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Recent Changes in Wind Chill Temperatures at High Latitudes in North America
Geophysical Research Letters (2001)
  • H. F Keimig
  • Raymond S Bradley, University of Massachusetts - Amherst
Afternoon wind chill temperatures at fifteen Alaskan and northern Canadian stations in the months October through April have increased in most months and at most stations in the period 1953–1993 (that is, “apparent temperatures” have become warmer). Many monthly means increased by more than 5°C over the period. Though increases in air temperature had a dominant effect on increases in wind chill temperature, decreases in wind speed generally contributed to the wind chill temperature increases. The largest and most persistent positive trends in wind chill temperature were in Alaska and western Canada, with negative and smaller positive trends in central, eastern, and northern Canada. As a result of the trends, humans outdoors in the afternoon have experienced an “apparent” warming even larger than the warming indicated by the air temperature trends.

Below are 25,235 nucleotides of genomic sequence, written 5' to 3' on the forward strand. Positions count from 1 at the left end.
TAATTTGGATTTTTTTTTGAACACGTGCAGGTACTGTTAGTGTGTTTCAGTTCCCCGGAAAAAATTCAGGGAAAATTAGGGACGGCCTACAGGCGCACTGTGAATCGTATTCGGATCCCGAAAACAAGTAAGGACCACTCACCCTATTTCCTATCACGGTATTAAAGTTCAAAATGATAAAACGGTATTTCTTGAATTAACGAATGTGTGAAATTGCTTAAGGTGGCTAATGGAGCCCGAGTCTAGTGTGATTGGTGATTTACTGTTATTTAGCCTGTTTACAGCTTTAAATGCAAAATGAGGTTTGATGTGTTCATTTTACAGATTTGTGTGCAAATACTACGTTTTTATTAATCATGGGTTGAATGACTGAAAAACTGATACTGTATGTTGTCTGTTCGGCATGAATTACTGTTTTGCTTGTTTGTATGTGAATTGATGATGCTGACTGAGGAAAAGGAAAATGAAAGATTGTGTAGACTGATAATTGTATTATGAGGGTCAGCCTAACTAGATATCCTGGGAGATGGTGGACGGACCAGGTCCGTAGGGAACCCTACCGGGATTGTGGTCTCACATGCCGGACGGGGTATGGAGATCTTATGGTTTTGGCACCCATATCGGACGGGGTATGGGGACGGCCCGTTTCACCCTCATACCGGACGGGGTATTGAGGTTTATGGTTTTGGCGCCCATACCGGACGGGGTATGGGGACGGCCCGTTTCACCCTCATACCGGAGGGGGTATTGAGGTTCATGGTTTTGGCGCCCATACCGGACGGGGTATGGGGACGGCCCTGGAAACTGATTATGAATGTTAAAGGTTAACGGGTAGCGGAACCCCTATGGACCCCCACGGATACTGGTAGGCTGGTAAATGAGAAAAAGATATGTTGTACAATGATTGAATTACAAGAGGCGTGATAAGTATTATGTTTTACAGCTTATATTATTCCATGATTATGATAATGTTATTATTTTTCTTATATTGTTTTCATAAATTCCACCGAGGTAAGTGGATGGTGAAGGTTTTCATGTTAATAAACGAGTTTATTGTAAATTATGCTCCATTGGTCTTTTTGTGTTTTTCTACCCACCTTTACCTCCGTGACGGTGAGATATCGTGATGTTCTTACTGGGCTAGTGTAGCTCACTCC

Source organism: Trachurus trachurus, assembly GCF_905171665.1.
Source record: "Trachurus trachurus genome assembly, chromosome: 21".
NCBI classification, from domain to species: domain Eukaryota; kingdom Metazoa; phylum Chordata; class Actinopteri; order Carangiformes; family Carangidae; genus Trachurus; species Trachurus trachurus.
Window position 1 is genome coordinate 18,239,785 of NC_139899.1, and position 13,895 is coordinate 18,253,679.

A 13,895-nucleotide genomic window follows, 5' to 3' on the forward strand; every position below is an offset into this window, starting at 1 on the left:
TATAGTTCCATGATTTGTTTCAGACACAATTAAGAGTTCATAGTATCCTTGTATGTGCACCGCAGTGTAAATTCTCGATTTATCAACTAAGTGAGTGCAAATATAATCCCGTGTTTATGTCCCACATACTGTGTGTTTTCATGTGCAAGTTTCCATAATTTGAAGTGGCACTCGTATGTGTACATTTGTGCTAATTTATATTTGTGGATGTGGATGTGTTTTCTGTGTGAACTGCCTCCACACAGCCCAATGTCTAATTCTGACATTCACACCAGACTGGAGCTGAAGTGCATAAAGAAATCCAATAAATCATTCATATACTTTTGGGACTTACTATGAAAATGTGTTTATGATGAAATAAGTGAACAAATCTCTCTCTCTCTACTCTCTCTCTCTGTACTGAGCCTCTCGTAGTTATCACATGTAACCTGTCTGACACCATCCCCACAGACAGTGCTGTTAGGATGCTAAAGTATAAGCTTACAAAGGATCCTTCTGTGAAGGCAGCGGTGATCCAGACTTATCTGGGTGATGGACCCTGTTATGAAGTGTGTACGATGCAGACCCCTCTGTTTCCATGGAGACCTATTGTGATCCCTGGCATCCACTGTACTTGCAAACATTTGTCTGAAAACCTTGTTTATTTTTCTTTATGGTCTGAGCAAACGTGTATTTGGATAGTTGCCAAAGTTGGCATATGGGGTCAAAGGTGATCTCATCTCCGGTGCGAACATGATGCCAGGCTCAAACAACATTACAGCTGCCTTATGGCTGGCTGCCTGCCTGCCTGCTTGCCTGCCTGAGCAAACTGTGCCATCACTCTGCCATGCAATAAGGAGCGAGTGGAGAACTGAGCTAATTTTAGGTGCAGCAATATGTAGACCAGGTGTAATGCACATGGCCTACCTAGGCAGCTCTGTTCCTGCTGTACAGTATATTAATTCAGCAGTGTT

Publication Date
Publisher Statement
Doi:10.1029/2001GL013228 An edited version of this paper was published by AGU. Copyright 2001 American Geophysical Union.
Citation Information
H. F Keimig and Raymond S Bradley. "Recent Changes in Wind Chill Temperatures at High Latitudes in North America" Geophysical Research Letters Vol. 29 (2001)
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